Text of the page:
We see auto camps in “The Grapes of Wrath” as well, but they are more like concentration camps and Hoovervilles. In one desperate transient camp, the Joad family eats meager stew with guilt, while hungry children outside the tent watch them. Tom Joad, played by Henry Fonda, chases them away, but Ma Joad, played by Jane Darwell, lets them scrape the pot with sticks.
The extended Joad family leaves their foreclosed farm in Oklahoma for a possible better future in California. Their ramshackle farm truck is loaded to the gills with mattresses furniture, tied up with ropes. Wash tubs and suitcases dangle from ropes like Christmas tree ornaments. Like the boy and the mother on the bus in “It Happened One Night” they are dealing with a reality more desperate than running away from a rich father.
Their vehicle becomes their home. “Think it’ll hold?” Fonda asks, and the preacher, played by John Carradine replies, “If it does, it’ll be a miracle out of Scripture.” As desperate as they are, they invite the preacher, who is homeless himself, to join them.
We see Jane Darwell’s stricken, proud face through the windshield. We see a montage of highway city limit signs. Both grandparents die along the side of the road, held and comforted until they do.
The Joads pay 50 cents for a space at an auto camp. The meet (and sometimes flirt) with other travelers like them.
Mr. Malcolm, in his book on Route 1 notes, “The Romans, it has been noted, used roads to spread their culture. For Americans, it often seems, roads are their culture: tacky and beautiful, narrow and wide, straight and curvy, crowded and vacant, smoothed and potholed, scenic and cluttered.” We see America as it was in a bleak period, but where not everything is entirely bleak. Humanity is present even here.
The Joads’ route takes them to remote diners where a kindly short order cook allows them to buy a loaf of bread for 10 cents. A brassy waitress sells 10 cents worth of stick candy for two cents to them, and a couple of truckers leave her a big tip to reward her generosity.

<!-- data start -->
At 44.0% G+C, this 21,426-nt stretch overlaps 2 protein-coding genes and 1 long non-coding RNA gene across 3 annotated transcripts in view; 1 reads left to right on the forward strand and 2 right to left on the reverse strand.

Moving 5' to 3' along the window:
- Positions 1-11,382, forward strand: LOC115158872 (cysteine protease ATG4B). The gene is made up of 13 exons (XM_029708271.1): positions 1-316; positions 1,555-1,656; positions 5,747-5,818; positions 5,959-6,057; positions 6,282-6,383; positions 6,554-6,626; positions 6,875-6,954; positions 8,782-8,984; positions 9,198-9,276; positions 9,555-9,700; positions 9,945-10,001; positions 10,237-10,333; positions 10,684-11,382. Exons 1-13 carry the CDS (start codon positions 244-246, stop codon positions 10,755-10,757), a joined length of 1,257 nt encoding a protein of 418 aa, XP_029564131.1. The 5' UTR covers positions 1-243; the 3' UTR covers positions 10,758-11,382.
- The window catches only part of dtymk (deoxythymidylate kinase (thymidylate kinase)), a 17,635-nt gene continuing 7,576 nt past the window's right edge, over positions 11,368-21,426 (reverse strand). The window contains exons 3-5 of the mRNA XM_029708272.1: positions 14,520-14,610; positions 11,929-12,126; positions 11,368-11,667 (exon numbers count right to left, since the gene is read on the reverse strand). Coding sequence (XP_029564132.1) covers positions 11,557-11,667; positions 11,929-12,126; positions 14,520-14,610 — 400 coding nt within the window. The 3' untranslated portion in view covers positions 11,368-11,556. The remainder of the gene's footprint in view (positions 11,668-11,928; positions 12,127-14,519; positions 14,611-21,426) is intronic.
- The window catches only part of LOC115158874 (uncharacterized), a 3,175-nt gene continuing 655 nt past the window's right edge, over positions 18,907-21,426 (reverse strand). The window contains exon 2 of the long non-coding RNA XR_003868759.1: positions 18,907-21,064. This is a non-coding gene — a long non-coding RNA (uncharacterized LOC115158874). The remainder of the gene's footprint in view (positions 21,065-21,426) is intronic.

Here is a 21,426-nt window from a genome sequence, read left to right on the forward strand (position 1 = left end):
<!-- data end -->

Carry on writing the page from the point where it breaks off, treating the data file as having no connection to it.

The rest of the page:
They pass through harsh and beautiful desert country, by pueblos and Southwest Indians herding sheep. At a gas station, two uniformed attendants remark to each other, “Them Oakies ain’t got no sense and no feelings. They ain’t human. No human being would live the way they do. Human beings couldn’t stand to be so miserable.”
We see our old friend Ward Bond in this film, too. Not a surly bus driver this time, he is a friendly traffic cop, a fellow Oklahoman, who, with regret and embarrassment, must sharply warn them to keep moving through his town or they will be arrested.
The Joads’ trials are never-ending it seems, but they eventually come to a government-run auto camp that is clean and safe, and the showers “and things” are outside. The Joad children are thunderstruck by their first encounter with a flush toilet.
Though their struggles are far from over, there is still hopefulness at the end. These two films show the humanity of their adventures, vicariously our adventures, on these road trips. It is a world without cruise control. They have very little control at all.
Still, Ma Joad exclaims, “We’re the people that live. They can’t wipe us out. They can’t lick us. We’ll go on forever, Pa, ‘cause we’re the people.” Once or twice the Joad family, and Gable and Colbert may glance in the rear view mirror, but they don’t dwell on what’s behind them.
That's all for this week. Have a great weekend. See you Monday.